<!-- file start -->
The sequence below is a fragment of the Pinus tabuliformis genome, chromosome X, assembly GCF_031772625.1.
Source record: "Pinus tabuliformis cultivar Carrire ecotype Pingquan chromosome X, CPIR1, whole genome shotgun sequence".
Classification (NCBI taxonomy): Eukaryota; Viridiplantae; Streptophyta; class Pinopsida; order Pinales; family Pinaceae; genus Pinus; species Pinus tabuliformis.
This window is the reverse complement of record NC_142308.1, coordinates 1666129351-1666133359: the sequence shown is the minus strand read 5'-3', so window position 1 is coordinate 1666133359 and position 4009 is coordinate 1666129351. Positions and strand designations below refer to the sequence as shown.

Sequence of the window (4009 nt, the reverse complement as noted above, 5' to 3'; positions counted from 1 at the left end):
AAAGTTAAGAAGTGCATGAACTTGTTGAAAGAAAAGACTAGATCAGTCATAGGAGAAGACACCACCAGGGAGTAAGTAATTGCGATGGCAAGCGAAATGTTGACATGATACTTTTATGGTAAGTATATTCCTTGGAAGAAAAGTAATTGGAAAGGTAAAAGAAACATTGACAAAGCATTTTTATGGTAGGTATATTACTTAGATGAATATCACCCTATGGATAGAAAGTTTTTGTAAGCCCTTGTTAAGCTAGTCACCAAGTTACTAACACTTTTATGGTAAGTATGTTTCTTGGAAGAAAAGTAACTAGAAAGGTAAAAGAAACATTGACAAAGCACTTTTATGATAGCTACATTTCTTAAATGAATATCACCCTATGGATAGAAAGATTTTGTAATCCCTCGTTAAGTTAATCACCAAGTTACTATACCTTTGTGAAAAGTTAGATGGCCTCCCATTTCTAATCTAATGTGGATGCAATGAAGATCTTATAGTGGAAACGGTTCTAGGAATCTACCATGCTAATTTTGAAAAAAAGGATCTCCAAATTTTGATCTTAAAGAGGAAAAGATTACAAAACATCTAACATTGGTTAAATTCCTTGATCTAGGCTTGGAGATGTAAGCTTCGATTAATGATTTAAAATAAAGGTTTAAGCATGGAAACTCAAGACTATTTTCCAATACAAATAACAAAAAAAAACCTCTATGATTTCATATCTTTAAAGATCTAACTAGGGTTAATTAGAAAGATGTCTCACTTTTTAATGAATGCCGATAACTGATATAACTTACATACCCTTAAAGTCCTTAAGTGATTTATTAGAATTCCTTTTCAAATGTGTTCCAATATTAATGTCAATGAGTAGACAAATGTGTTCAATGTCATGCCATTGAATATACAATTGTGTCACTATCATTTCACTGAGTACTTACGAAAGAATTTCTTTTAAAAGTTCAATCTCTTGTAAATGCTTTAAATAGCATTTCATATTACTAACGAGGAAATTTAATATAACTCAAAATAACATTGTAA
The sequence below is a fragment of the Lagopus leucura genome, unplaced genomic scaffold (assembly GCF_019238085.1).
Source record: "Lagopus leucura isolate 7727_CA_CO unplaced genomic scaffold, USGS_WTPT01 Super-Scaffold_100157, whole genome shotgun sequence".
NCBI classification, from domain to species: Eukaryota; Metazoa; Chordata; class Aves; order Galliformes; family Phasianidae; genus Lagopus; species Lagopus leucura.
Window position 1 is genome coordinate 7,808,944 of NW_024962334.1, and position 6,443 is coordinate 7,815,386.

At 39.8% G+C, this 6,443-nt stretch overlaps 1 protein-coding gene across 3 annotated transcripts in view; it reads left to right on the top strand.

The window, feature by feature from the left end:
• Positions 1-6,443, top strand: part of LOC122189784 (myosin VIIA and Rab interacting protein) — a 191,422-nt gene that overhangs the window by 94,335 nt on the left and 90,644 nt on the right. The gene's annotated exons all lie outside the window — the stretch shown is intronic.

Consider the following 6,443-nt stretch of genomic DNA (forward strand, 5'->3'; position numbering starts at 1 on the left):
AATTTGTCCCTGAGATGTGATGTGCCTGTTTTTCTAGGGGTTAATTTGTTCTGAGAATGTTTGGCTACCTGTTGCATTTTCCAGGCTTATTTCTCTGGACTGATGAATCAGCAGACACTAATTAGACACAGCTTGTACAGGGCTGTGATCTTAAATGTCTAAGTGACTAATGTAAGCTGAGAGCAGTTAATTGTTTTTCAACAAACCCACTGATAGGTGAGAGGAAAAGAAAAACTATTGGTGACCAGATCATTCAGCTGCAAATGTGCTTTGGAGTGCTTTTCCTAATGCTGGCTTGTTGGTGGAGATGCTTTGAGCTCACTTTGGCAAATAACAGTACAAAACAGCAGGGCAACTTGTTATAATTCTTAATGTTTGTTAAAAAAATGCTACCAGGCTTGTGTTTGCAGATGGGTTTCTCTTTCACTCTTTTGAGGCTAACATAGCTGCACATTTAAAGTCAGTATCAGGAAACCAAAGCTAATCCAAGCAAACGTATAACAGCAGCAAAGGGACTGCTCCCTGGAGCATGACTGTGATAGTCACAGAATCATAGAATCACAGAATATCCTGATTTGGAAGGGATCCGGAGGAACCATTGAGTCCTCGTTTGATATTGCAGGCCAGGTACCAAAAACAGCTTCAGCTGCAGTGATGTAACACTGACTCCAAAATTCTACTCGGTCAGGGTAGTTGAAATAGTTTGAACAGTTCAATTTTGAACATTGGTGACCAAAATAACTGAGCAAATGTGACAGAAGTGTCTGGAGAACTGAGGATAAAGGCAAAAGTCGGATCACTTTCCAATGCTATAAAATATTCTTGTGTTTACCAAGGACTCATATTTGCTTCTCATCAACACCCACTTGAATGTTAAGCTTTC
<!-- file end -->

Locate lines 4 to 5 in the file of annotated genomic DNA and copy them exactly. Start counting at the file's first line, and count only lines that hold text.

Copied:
This window is the reverse complement of record NC_142308.1, coordinates 1666129351-1666133359: the sequence shown is the minus strand read 5'-3', so window position 1 is coordinate 1666133359 and position 4009 is coordinate 1666129351. Positions and strand designations below refer to the sequence as shown.

Sequence of the window (4009 nt, the reverse complement as noted above, 5' to 3'; positions counted from 1 at the left end):